The predecessor law, N.J.S.A. 10:4-9(b) (2), stated that in an emergency situation a public body may meet without giving adequate notice, provided that, among other requirements, "the meeting is limited to discussion of and acting with respect to such matters of urgency and importance * * *" (Emphasis supplied). The failure of the Legislature to use the phrase, "and acting with respect to," or some equivalent language, in N.J.S.A. 10:4-12 is an additional indication that a public body cannot take official action in an executive session.
It must be recognized, however, that there is some evidence to indicate a contrary intent. For one, N.J.S.A. 10:4-7 declares that it is the public policy of this State to insure the public's right
* * * attend all meetings of public bodies at which any business affecting the public is discussed or acted upon in any way except only in those circumstances where otherwise the public interest would be clearly endangered or the personal privacy or guaranteed rights of individuals would be clearly in danger of unwarranted invasion.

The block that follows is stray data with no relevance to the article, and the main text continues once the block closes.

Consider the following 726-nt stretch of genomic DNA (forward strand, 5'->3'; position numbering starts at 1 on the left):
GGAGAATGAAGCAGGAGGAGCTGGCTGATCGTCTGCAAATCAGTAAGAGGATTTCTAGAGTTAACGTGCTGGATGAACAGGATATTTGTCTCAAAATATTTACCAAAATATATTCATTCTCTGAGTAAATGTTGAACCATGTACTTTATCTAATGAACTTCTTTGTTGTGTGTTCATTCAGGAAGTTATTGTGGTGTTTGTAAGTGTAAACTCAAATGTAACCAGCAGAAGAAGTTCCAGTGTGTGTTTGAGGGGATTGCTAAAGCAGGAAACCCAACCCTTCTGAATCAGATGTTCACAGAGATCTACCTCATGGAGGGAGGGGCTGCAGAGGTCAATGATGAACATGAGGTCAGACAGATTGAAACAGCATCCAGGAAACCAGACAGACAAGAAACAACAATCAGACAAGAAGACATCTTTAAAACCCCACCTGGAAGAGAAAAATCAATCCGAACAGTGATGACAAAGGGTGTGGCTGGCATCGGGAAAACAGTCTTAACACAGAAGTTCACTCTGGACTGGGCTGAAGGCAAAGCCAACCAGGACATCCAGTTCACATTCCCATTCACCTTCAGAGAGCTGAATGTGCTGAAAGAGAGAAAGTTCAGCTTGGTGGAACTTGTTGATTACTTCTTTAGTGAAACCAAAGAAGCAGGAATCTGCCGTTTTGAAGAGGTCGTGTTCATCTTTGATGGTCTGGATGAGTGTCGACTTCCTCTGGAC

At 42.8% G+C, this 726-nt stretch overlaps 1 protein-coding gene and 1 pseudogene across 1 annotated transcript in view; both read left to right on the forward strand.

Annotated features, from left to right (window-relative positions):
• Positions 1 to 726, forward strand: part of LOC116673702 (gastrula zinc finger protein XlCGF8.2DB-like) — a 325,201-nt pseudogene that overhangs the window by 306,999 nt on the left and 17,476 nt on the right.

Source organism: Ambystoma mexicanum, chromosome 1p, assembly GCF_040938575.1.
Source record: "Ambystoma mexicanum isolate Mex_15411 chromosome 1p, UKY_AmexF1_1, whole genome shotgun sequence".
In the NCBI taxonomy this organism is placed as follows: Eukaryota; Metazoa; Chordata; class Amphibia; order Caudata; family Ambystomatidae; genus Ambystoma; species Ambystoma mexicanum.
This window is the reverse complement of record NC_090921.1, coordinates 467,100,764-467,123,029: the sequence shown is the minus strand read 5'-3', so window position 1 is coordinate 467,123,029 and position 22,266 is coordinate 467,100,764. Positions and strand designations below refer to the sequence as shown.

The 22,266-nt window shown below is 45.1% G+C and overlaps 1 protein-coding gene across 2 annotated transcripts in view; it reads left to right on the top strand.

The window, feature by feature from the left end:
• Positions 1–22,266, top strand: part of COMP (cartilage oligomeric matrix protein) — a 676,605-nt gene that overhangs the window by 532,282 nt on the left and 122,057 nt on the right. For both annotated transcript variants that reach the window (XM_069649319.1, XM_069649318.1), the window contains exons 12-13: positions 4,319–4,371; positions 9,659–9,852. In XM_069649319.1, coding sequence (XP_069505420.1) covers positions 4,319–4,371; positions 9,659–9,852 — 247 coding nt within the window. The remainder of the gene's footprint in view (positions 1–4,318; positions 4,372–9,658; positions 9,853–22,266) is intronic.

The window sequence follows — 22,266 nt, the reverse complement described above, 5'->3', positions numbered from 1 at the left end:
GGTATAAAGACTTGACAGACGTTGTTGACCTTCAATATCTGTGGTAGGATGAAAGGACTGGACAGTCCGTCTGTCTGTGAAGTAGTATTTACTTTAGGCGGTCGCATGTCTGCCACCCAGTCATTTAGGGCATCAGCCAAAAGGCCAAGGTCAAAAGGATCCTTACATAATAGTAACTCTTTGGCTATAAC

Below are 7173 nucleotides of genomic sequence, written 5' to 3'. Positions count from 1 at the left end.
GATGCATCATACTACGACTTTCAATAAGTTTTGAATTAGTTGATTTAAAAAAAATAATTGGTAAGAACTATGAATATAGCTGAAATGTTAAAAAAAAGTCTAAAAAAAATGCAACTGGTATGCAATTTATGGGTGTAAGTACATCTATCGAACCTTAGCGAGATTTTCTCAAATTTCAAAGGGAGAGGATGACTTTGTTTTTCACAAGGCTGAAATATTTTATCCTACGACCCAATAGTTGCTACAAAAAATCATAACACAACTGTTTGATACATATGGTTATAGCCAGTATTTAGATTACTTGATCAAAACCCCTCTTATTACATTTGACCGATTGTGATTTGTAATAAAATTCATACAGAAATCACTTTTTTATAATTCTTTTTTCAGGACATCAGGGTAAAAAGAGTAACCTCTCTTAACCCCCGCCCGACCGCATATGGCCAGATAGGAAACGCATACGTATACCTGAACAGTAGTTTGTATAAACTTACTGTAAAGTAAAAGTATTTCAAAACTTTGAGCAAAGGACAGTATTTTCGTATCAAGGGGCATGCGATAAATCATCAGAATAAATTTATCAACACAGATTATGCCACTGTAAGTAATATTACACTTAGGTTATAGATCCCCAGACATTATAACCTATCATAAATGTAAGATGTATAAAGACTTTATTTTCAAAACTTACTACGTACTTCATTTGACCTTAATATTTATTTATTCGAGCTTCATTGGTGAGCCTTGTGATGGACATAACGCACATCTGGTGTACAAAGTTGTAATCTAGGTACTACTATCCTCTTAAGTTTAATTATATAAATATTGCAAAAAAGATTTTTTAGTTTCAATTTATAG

This provision might be interpreted as authorizing exclusion of the public from meetings where governmental business is discussed or acted upon, when the stated circumstances exist. However, in view of the substantial evidence to the contrary, and the lack of clarity in this provision, the court discounts this possible interpretation as unpersuasive.
In addition, the New Jersey Department of State pamphlet, Guidelines on the Open Public Meetings Law, § VI, "Executive or Closed Sessions," contain the following passages: What are the exceptions to the requirement that a public body hold its meetings in public?
Answer: The law allows, but does not require, a public body to hold a closed session to discuss or act upon any of the following:
[nine enumerated topics]
May matters other than those listed above be discussed or acted upon by a public body in closed session?